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Jake Shimabukuro, ukulele pioneer, at the Capitol tonight

Bill DeYoung

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Freddie Mercury’s “Bohemian Rhapsody” is the song du jour, thanks to the Oscar-nominated, boffo b.o. biopic of the same name. Of course the complex, multi-tiered rock song, first recorded by Mercury and Queen in 1975, has been covered over the decades by symphonies and rock bands, actors, comedians and cartoon characters.

But have you ever heard “Bohemian Rhapsody” played on a solo ukulele? You owe it to yourself to catch Jake Shimabukuro’s concert tonight (Feb. 20) at the Capitol Theatre in Clearwater.

The 42-year-old Hawaiian native has been on the cutting edge of popular ukulele – yes, there is such a thing – for half of his life. He is a virtuoso musician, an acoustic music rock star, and a tireless innovator.

On an instrument that’s associated, for the most part, with grass skirts, luaus and grandma’s Don Ho records.

“I’ve never felt like I was on a mission,” Shimabukuro tells the Catalyst in a telephone interview. “The most important thing, to me, was I just wanted to show people how fun the ukulele is. And I think it’s one of the least intimidating instruments to pick up. It’s so easy to learn – you can play a chord with just one finger! For a lot of people who’ve never played an instrument, but always fantasized about playing an instrument, I think the ukulele is the perfect one to start with.”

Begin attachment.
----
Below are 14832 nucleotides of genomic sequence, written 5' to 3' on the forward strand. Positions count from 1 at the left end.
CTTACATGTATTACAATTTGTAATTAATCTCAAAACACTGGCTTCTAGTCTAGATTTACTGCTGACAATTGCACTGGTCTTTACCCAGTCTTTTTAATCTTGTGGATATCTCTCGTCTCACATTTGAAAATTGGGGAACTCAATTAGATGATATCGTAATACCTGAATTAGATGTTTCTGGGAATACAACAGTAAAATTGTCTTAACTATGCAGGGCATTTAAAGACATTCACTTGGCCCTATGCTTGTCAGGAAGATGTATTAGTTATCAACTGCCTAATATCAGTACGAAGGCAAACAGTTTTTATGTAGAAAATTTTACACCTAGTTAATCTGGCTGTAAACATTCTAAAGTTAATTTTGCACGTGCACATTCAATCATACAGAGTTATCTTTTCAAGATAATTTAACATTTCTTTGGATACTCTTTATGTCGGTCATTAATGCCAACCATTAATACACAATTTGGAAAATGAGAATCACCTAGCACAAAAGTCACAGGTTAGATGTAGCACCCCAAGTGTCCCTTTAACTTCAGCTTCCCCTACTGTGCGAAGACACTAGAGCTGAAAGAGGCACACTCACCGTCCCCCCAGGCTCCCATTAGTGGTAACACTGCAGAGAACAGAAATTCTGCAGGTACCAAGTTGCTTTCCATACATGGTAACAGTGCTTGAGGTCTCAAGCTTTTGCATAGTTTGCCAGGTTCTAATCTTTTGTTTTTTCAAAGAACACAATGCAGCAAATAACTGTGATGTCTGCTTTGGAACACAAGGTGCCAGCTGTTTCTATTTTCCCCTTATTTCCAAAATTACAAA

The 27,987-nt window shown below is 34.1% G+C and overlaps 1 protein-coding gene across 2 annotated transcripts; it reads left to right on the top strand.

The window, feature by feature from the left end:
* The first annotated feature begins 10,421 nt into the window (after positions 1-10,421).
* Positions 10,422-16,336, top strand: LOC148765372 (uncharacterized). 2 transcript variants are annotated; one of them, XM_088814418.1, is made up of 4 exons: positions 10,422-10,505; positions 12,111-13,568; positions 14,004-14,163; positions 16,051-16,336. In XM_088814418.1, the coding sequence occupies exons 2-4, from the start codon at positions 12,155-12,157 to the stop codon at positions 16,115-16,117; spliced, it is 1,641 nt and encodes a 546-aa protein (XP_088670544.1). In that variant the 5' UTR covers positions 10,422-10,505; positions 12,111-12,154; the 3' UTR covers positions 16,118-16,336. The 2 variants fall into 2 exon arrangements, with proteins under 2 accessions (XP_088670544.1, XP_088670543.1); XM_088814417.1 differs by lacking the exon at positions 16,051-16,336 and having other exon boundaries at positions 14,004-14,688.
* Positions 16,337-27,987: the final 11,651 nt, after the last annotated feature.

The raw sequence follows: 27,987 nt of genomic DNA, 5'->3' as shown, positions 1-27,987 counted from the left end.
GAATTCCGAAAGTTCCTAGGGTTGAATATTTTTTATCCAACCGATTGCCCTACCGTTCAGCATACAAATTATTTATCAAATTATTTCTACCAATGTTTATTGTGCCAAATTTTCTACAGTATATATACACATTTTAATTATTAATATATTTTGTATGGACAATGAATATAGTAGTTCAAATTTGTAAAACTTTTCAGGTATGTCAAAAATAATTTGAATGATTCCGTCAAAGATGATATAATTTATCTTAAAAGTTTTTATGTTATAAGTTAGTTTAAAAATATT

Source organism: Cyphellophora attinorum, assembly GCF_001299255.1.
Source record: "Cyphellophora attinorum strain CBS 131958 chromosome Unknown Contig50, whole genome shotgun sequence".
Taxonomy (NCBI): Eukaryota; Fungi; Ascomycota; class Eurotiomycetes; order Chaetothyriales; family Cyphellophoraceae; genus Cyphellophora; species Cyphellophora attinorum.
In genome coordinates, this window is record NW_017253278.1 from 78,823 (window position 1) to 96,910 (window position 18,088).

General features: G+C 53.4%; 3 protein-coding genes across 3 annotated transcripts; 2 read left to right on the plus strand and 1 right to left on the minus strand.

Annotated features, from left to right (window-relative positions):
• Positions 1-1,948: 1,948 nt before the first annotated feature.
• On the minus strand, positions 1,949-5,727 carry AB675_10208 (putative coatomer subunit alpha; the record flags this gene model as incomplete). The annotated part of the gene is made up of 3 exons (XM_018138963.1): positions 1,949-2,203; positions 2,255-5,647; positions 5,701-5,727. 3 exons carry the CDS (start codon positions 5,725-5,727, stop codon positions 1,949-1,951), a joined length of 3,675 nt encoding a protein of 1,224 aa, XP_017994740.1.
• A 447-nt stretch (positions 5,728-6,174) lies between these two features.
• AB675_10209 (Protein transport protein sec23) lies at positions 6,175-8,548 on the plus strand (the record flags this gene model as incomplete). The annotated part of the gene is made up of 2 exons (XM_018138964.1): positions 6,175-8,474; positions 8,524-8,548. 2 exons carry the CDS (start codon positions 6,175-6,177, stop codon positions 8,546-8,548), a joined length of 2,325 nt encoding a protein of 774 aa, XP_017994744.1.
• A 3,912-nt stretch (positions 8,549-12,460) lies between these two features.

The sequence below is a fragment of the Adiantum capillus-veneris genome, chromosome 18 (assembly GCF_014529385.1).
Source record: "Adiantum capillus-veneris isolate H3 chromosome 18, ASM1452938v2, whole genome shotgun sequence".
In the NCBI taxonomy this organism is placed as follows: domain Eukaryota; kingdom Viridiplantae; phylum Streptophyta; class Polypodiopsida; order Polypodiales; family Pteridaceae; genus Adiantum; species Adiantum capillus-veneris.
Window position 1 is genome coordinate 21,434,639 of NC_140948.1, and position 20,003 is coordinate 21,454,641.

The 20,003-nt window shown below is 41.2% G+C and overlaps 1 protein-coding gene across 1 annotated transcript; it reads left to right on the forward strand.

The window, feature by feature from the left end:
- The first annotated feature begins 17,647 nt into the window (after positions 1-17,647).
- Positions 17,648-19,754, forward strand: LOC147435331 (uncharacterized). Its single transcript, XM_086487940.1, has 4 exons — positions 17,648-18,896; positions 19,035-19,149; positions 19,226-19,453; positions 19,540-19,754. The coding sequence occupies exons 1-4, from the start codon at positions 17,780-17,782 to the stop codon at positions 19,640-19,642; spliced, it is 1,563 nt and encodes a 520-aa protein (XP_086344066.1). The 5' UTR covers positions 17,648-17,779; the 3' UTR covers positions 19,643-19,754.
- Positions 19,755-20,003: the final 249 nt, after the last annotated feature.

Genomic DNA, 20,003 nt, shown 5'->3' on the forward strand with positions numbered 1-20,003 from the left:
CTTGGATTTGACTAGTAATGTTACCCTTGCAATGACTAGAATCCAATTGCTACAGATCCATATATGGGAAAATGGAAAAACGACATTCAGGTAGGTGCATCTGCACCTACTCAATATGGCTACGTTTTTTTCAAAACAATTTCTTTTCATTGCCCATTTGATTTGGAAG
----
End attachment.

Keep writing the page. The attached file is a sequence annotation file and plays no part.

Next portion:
Over the course of 14 studio albums, numerous film soundtracks and endless world tours (many of them shared with labelmate Jimmy Buffett), Shimabukuo has famously re-interpreted Bach, the Beatles, Schubert and Santana. He is a prolific composer, too.

Always, it starts with just him and his four-string uke.

“I love the simplicity of it, and I always play in traditional tuning,” he explains. “And I like just taking the traditional instrument and trying to see how far I can push it. Now of course you can always add things. I’ve seen five-string and six-string ukuleles. It’s cool, you have an extended range and things like that, but to me you lose a little bit of the sound of the instrument. The sound I grew up listening to.”

In his younger years – the late 1990s, to be precise – Shimabukuo was part of high-energy, electric rock bands in Hawaii. Then, he was known as “The Hendrix of the Ukulele” because of his screaming, effects-heavy soloing. He leaped around onstage and played the role to a tee.

Eventually, he turned his back on that approach. “There was a point where I felt I was relying too much on some of the effects and things like that,” he says. “And I felt my playing was getting sloppy; I just wanted to hone in on my playing and my fingerwork, and just be the instrument again, back to the sound of the instrument again.”

For a year or two now, a small segment of his show has been devoted to impressing the audience with the ukulele played through a few of those rock ‘n’ roll effects pedals. “That’s fun – I think it adds more variety to the performance.” Still, it’s essentially an acoustic concert.

There are, Shimabukuro admits, certain limitations to what one can do with four nylon strings stretched across a wooden neck. “The fun part of it is trying to explore what those limitations are,” he says, “and to push that, and try to cheat some of those limitations.”

Tickets and info here.

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